Research Papers on Body Image
Research papers on body image look at the psychology of body image and one's personal association with their physical form. Problems with body image lead to disorders that are often topics of research papers for psychology students. Learn more here.
The term “body image” refers to one’s perception of one’s own body. Because it involves perception, body image is not always in accordance with actual body size and shape. Despite the subjectiveness of body image, it plays a significant role in self-esteem particularly in women. Over the last 20 years, body image has received great attention in its relationship to eating disorders such as:
But, the attainment of an “ideal” body image is not a late 20th century phenomenon. The manipulation of body shape and size whether it is through dieting, fashion, or other methods, has been around for centuries. Over that time, a variety of ideals have evolved many of which involved painful or unhealthy methods to attain. This being the case, the question is, why have women subjected themselves to such manipulations particularly at the whim of societal impressions of what’s beautiful at the moment? Historically, women have had little power or status. However, through the attainment of an ideal body image, women have been able to achieve the symbols of power and status as defined by the era in which she lived.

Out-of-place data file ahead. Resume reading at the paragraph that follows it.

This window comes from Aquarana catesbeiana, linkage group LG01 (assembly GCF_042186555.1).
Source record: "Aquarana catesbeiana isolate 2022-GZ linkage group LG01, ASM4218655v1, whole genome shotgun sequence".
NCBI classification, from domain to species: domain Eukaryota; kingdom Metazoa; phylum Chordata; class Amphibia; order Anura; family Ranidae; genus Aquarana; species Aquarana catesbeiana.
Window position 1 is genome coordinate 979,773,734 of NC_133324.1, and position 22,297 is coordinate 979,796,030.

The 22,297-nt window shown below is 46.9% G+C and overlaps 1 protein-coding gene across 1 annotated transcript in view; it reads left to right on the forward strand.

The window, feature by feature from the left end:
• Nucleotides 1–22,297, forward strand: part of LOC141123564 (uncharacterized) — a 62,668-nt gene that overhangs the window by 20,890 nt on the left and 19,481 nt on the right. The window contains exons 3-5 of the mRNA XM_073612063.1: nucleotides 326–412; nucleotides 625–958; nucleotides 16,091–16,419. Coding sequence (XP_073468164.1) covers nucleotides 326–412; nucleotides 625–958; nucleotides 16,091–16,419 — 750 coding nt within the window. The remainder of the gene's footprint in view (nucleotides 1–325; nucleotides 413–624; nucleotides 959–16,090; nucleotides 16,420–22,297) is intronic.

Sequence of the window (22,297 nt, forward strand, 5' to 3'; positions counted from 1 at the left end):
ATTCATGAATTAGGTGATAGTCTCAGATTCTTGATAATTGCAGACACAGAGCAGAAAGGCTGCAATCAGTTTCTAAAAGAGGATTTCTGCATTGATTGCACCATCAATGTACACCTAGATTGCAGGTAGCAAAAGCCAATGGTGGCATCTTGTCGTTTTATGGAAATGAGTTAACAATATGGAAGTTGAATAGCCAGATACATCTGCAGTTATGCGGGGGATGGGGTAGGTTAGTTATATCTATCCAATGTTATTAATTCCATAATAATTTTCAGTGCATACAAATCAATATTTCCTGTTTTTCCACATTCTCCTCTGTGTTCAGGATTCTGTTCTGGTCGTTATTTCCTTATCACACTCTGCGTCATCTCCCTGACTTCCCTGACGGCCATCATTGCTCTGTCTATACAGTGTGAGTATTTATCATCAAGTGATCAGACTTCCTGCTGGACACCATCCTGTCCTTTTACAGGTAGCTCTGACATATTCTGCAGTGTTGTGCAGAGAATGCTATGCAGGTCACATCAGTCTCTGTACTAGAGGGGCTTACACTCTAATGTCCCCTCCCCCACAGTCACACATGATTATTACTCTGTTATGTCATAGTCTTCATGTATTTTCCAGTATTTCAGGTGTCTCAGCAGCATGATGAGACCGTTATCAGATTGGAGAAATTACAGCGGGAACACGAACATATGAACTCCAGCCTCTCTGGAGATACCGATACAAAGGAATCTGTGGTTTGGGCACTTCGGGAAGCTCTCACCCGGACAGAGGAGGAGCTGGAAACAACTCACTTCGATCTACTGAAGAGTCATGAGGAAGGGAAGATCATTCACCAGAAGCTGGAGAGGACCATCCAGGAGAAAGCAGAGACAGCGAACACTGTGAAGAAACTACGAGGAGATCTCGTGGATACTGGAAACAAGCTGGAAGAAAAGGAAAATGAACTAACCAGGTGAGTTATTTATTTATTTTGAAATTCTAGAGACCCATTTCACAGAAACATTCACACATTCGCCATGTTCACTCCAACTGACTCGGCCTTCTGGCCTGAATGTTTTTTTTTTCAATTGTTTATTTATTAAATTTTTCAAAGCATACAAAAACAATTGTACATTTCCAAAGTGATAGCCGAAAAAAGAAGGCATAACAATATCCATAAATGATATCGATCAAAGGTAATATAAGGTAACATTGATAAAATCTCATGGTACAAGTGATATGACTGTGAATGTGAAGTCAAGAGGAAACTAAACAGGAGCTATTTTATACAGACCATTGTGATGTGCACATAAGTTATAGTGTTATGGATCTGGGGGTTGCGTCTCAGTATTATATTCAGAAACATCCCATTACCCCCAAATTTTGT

Beauty as a representation of power goes back to the beginning of civilization. Famous women such as Delilah, Cleopatra, and the Queen of Sheba used their beauty to exert power particularly in their relations with men. Over time, beauty has continued to provide women as a means of attaining power and status whether it was to secure a husband during the 18th century and 19th century or rights and a job in the 20th century. Appearance through fashion and physical manipulation provides a path to influence and achievement . To this end, women endured many physical discomforts and even dangers to alter or give the appearance of ideal shape and form. Chinese women would bound their feet despite the fact that it was painful and caused clubfoot. Small feet on a wife were a symbol of the husband’s ability to support his family without his wife having to work . The drive for upper class status and power has been an important motivation behind fashion and beauty in America, which offered the ability to ascend to higher echelons of society. By emulating the wealthy in dress and style, people of varying social classes achieved increased acceptance and opportunities.